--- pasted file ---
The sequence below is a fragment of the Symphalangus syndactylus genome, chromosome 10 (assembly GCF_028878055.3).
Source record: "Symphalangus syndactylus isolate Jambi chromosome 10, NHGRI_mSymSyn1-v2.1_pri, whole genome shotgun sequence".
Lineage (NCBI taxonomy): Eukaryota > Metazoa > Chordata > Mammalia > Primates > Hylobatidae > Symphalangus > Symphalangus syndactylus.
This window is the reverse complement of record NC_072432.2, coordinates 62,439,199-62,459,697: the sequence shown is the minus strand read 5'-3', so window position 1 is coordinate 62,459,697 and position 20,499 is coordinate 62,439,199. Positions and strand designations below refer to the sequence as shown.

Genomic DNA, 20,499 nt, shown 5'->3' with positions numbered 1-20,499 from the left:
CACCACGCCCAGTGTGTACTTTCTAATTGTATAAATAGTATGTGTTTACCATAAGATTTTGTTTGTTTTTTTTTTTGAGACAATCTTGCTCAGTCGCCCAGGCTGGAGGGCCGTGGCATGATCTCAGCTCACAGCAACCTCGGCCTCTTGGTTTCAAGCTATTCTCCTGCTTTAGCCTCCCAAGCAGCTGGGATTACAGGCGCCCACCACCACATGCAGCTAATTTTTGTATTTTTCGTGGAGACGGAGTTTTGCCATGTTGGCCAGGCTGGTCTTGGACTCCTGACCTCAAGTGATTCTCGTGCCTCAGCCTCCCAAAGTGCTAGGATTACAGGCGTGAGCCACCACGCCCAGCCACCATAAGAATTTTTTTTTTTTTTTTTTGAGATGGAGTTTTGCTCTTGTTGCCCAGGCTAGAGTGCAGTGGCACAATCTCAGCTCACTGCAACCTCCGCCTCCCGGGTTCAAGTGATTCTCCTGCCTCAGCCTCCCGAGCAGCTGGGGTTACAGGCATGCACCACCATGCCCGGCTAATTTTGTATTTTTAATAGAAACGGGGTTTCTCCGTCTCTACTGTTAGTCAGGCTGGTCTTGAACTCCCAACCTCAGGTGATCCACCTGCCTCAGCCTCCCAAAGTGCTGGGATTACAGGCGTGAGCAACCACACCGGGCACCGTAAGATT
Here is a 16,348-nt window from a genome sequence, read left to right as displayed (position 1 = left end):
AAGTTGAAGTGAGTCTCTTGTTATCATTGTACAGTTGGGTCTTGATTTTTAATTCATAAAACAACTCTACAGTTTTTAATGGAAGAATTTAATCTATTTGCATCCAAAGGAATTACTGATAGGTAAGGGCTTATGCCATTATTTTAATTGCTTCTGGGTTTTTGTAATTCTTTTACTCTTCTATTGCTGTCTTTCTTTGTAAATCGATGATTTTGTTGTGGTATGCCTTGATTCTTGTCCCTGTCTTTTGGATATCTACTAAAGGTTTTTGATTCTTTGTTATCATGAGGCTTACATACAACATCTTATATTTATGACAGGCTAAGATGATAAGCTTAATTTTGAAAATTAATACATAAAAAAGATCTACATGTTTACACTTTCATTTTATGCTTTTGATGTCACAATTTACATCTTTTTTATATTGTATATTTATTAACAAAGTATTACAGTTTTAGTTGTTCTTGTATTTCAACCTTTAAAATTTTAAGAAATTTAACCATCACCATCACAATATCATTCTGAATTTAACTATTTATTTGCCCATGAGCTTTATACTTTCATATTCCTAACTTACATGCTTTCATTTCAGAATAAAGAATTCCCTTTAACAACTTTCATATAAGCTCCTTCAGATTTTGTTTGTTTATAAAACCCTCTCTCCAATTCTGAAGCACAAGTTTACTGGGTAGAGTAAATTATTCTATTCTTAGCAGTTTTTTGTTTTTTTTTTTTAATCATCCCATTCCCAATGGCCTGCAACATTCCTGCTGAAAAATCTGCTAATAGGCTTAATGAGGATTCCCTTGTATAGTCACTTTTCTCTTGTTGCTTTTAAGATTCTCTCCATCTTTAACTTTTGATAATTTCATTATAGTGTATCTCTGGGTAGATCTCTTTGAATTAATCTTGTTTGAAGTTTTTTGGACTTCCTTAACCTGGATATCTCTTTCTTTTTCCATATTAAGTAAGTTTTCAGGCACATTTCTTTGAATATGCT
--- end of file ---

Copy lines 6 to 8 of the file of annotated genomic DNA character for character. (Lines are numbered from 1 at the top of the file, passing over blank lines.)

CACCACGCCCAGTGTGTACTTTCTAATTGTATAAATAGTATGTGTTTACCATAAGATTTTGTTTGTTTTTTTTTTTGAGACAATCTTGCTCAGTCGCCCAGGCTGGAGGGCCGTGGCATGATCTCAGCTCACAGCAACCTCGGCCTCTTGGTTTCAAGCTATTCTCCTGCTTTAGCCTCCCAAGCAGCTGGGATTACAGGCGCCCACCACCACATGCAGCTAATTTTTGTATTTTTCGTGGAGACGGAGTTTTGCCATGTTGGCCAGGCTGGTCTTGGACTCCTGACCTCAAGTGATTCTCGTGCCTCAGCCTCCCAAAGTGCTAGGATTACAGGCGTGAGCCACCACGCCCAGCCACCATAAGAATTTTTTTTTTTTTTTTTTGAGATGGAGTTTTGCTCTTGTTGCCCAGGCTAGAGTGCAGTGGCACAATCTCAGCTCACTGCAACCTCCGCCTCCCGGGTTCAAGTGATTCTCCTGCCTCAGCCTCCCGAGCAGCTGGGGTTACAGGCATGCACCACCATGCCCGGCTAATTTTGTATTTTTAATAGAAACGGGGTTTCTCCGTCTCTACTGTTAGTCAGGCTGGTCTTGAACTCCCAACCTCAGGTGATCCACCTGCCTCAGCCTCCCAAAGTGCTGGGATTACAGGCGTGAGCAACCACACCGGGCACCGTAAGATT
Here is a 16,348-nt window from a genome sequence, read left to right as displayed (position 1 = left end):
AAGTTGAAGTGAGTCTCTTGTTATCATTGTACAGTTGGGTCTTGATTTTTAATTCATAAAACAACTCTACAGTTTTTAATGGAAGAATTTAATCTATTTGCATCCAAAGGAATTACTGATAGGTAAGGGCTTATGCCATTATTTTAATTGCTTCTGGGTTTTTGTAATTCTTTTACTCTTCTATTGCTGTCTTTCTTTGTAAATCGATGATTTTGTTGTGGTATGCCTTGATTCTTGTCCCTGTCTTTTGGATATCTACTAAAGGTTTTTGATTCTTTGTTATCATGAGGCTTACATACAACATCTTATATTTATGACAGGCTAAGATGATAAGCTTAATTTTGAAAATTAATACATAAAAAAGATCTACATGTTTACACTTTCATTTTATGCTTTTGATGTCACAATTTACATCTTTTTTATATTGTATATTTATTAACAAAGTATTACAGTTTTAGTTGTTCTTGTATTTCAACCTTTAAAATTTTAAGAAATTTAACCATCACCATCACAATATCATTCTGAATTTAACTATTTATTTGCCCATGAGCTTTATACTTTCATATTCCTAACTTACATGCTTTCATTTCAGAATAAAGAATTCCCTTTAACAACTTTCATATAAGCTCCTTCAGATTTTGTTTGTTTATAAAACCCTCTCTCCAATTCTGAAGCACAAGTTTACTGGGTAGAGTAAATTATTCTATTCTTAGCAGTTTTTTGTTTTTTTTTTTTAATCATCCCATTCCCAATGGCCTGCAACATTCCTGCTGAAAAATCTGCTAATAGGCTTAATGAGGATTCCCTTGTATAGTCACTTTTCTCTTGTTGCTTTTAAGATTCTCTCCATCTTTAACTTTTGATAATTTCATTATAGTGTATCTCTGGGTAGATCTCTTTGAATTAATCTTGTTTGAAGTTTTTTGGACTTCCTTAACCTGGATATCTCTTTCTTTTTCCATATTAAGTAAGTTTTCAGGCACATTTCTTTGAATATGCT